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..............................
If cost is a concern, the polyurethane is less expensive.
Not in my part of the world at least:
http://www.bunnings.com.au/cabots-4l...rnish_p1522326

In comparison, a similar quantity of the best low viscosity epoxy laminating resin I can obtain costs less. Courier charges to my locality makes it a bit more expensive.
Not worth compromising in my situation; besides, I would have to stock yet another product with it's tendency to go off once opened. I know it can be decanted into smaller tins and jars etc.
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Old Apr 27, 2015, 04:32 PM
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I am not referring to the waterborne product. I'm referring to this, oil based product. http://www.walmart.com/ip/17300053?w...392751&veh=sem

32 fluid ounces goes for around $20.. while the epoxy finishing resin is $15.00 for 12 ounces.

I gave up on the waterborne polys, preferring finishing resin or the oil based polyurethane.
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Old Apr 27, 2015, 04:58 PM
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Yes Tom. The solvent based (oil type) product is less than half the price here in Australia: http://www.bunnings.com.au/british-p...thane_p1409605

I can see that it has a place in our range of options for building models.
Strength comparison?
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Old Apr 27, 2015, 06:17 PM
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I don't know about strength. I glass a model to provide a stable surface for finishing. Strength is not on my priority list.

Ding resistance is, though. The oil based poly has adequate ding resistance. It seems to hold up under normal treatment.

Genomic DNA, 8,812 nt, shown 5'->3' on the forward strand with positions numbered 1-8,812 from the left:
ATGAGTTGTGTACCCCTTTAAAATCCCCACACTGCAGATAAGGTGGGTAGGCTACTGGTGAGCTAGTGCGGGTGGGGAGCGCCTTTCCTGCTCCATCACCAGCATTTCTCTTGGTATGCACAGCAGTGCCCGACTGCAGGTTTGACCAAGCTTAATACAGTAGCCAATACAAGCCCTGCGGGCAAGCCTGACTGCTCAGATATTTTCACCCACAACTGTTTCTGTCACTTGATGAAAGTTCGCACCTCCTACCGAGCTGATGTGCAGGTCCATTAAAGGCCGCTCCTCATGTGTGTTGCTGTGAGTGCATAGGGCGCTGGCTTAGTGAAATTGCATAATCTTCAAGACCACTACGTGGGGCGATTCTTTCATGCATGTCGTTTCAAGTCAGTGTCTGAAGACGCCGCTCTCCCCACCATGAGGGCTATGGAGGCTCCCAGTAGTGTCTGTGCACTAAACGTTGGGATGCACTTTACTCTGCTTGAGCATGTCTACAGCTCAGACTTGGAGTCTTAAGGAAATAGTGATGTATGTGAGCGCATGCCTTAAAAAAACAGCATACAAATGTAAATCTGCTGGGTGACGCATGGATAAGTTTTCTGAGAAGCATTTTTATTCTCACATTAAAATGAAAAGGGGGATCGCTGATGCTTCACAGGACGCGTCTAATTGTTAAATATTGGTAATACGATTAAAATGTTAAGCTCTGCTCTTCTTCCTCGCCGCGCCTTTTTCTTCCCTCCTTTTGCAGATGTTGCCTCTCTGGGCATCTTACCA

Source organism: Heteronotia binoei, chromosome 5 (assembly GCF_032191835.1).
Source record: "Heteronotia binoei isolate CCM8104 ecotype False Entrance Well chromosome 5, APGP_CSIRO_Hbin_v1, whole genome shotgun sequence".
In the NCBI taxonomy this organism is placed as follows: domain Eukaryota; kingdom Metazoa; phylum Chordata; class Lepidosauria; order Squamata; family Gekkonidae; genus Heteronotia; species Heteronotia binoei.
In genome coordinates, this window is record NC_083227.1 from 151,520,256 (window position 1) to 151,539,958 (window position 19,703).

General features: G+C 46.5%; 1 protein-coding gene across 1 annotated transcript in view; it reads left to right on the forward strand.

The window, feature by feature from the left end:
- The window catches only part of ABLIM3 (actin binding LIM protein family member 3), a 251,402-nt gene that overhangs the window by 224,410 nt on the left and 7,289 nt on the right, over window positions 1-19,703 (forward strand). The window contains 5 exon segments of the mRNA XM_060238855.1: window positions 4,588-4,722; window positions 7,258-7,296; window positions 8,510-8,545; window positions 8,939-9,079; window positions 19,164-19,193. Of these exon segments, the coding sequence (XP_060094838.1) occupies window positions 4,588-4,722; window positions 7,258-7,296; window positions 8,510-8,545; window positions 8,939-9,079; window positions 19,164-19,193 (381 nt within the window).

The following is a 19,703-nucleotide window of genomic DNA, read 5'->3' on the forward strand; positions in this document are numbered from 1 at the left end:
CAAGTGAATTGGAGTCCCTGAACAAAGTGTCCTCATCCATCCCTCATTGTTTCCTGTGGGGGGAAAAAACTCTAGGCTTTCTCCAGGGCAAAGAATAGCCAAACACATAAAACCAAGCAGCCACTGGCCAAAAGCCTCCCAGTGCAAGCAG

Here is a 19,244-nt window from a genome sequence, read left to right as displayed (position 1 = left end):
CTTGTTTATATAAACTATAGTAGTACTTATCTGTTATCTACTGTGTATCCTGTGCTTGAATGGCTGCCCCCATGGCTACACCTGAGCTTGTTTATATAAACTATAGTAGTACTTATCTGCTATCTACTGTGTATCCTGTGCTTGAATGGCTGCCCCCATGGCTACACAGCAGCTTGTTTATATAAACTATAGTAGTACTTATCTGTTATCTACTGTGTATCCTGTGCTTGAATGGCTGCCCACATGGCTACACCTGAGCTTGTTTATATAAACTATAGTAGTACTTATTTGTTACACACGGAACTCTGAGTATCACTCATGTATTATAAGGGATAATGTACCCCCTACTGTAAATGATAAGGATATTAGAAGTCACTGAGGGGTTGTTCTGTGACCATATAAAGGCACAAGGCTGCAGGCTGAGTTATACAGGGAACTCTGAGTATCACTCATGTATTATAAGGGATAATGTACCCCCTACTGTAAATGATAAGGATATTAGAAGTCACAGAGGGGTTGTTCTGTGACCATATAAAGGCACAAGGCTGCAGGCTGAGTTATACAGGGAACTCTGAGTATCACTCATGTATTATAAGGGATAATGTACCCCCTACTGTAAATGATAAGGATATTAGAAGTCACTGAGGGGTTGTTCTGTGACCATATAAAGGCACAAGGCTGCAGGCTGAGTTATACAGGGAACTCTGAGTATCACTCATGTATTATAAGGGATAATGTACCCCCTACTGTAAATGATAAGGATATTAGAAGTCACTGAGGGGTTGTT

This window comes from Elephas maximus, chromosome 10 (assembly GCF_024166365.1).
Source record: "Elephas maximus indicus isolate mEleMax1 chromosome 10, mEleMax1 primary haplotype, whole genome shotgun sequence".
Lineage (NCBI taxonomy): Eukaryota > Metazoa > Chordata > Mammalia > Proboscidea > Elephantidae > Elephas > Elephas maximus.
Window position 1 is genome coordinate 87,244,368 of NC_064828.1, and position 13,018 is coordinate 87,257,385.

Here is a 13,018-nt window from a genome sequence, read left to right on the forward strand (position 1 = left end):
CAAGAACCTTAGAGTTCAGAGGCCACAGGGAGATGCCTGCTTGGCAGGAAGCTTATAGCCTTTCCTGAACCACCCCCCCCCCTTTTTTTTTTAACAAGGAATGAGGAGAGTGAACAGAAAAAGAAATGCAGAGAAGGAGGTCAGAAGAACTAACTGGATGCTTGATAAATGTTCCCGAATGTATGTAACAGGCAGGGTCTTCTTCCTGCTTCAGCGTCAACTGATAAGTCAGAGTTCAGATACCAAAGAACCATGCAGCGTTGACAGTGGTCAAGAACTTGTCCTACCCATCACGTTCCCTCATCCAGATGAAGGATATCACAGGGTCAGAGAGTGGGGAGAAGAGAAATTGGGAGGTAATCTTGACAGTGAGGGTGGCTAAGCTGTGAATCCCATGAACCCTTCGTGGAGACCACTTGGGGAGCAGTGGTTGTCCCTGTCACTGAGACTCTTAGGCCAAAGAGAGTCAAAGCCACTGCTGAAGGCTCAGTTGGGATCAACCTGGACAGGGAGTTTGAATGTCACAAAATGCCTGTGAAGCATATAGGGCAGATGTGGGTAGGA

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Old Apr 28, 2015, 03:31 AM
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No. Polyester resin is a completely different product. It is used traditionally for general fibreglass production. Sometimes used for model aircraft moulds, but inferior to epoxy resin in some terms.
Ok, I see. Then I have thought about a completely different product.

But i the Polyurethane that good really? I have tried the water based and I only use it to protect the foam before using paint that will otherwise melt it.
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Old Apr 28, 2015, 08:11 AM
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You have to be careful as to what's under the poly. I melted an EFlite Super Airliner using oil based poly on it. Was not a happy camper.

On the other hand, I found out using water based poly and simple paper makes a pretty strong coating, granted not as tough as fiberglass. My third Airliner had a Castle BEC fail right after take off. Resulted in a wing first, nose second, multiple cartwheel.

Bent the one wing tip down 45 degrees,ripped one nacelle completely off, and the fuselage has several compression marks and two minor cracks where the poly/paper broke. Had it not been there this would have been a garbage bag retrieval.